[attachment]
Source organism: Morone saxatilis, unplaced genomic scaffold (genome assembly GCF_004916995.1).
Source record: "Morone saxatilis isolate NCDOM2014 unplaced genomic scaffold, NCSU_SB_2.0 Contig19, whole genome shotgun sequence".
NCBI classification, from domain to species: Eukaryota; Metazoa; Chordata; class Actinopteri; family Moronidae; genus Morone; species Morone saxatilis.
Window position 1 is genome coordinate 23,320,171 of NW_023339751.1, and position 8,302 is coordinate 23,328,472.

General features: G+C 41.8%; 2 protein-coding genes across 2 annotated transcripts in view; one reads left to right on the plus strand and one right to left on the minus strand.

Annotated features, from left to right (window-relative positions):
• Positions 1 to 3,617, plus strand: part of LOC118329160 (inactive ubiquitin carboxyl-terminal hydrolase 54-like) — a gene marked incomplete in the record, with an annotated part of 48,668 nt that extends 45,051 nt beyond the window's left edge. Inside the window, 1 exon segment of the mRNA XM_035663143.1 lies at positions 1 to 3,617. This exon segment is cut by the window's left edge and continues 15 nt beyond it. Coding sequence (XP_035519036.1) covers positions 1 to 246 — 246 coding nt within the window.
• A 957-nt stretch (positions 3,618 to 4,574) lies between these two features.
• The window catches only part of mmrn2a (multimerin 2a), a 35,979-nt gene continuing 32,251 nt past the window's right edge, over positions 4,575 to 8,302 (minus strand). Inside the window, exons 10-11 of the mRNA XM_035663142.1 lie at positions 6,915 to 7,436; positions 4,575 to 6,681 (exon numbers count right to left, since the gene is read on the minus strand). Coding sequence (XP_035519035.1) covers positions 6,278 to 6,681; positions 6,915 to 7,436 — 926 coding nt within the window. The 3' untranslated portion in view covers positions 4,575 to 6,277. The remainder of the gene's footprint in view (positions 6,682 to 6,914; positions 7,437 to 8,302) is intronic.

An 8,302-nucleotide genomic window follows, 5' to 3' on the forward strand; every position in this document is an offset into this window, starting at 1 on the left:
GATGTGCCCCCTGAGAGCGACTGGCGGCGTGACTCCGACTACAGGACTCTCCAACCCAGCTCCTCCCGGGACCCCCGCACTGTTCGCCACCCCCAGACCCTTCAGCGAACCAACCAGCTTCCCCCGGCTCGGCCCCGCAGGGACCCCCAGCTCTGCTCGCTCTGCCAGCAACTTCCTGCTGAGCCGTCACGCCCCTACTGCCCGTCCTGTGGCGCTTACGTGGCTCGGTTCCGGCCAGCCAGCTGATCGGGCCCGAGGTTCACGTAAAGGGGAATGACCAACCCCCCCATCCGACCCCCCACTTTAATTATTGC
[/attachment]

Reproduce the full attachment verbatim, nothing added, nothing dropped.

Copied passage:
Source organism: Morone saxatilis, unplaced genomic scaffold (genome assembly GCF_004916995.1).
Source record: "Morone saxatilis isolate NCDOM2014 unplaced genomic scaffold, NCSU_SB_2.0 Contig19, whole genome shotgun sequence".
NCBI classification, from domain to species: Eukaryota; Metazoa; Chordata; class Actinopteri; family Moronidae; genus Morone; species Morone saxatilis.
Window position 1 is genome coordinate 23,320,171 of NW_023339751.1, and position 8,302 is coordinate 23,328,472.

General features: G+C 41.8%; 2 protein-coding genes across 2 annotated transcripts in view; one reads left to right on the plus strand and one right to left on the minus strand.

Annotated features, from left to right (window-relative positions):
• Positions 1 to 3,617, plus strand: part of LOC118329160 (inactive ubiquitin carboxyl-terminal hydrolase 54-like) — a gene marked incomplete in the record, with an annotated part of 48,668 nt that extends 45,051 nt beyond the window's left edge. Inside the window, 1 exon segment of the mRNA XM_035663143.1 lies at positions 1 to 3,617. This exon segment is cut by the window's left edge and continues 15 nt beyond it. Coding sequence (XP_035519036.1) covers positions 1 to 246 — 246 coding nt within the window.
• A 957-nt stretch (positions 3,618 to 4,574) lies between these two features.
• The window catches only part of mmrn2a (multimerin 2a), a 35,979-nt gene continuing 32,251 nt past the window's right edge, over positions 4,575 to 8,302 (minus strand). Inside the window, exons 10-11 of the mRNA XM_035663142.1 lie at positions 6,915 to 7,436; positions 4,575 to 6,681 (exon numbers count right to left, since the gene is read on the minus strand). Coding sequence (XP_035519035.1) covers positions 6,278 to 6,681; positions 6,915 to 7,436 — 926 coding nt within the window. The 3' untranslated portion in view covers positions 4,575 to 6,277. The remainder of the gene's footprint in view (positions 6,682 to 6,914; positions 7,437 to 8,302) is intronic.

An 8,302-nucleotide genomic window follows, 5' to 3' on the forward strand; every position in this document is an offset into this window, starting at 1 on the left:
GATGTGCCCCCTGAGAGCGACTGGCGGCGTGACTCCGACTACAGGACTCTCCAACCCAGCTCCTCCCGGGACCCCCGCACTGTTCGCCACCCCCAGACCCTTCAGCGAACCAACCAGCTTCCCCCGGCTCGGCCCCGCAGGGACCCCCAGCTCTGCTCGCTCTGCCAGCAACTTCCTGCTGAGCCGTCACGCCCCTACTGCCCGTCCTGTGGCGCTTACGTGGCTCGGTTCCGGCCAGCCAGCTGATCGGGCCCGAGGTTCACGTAAAGGGGAATGACCAACCCCCCCATCCGACCCCCCACTTTAATTATTGC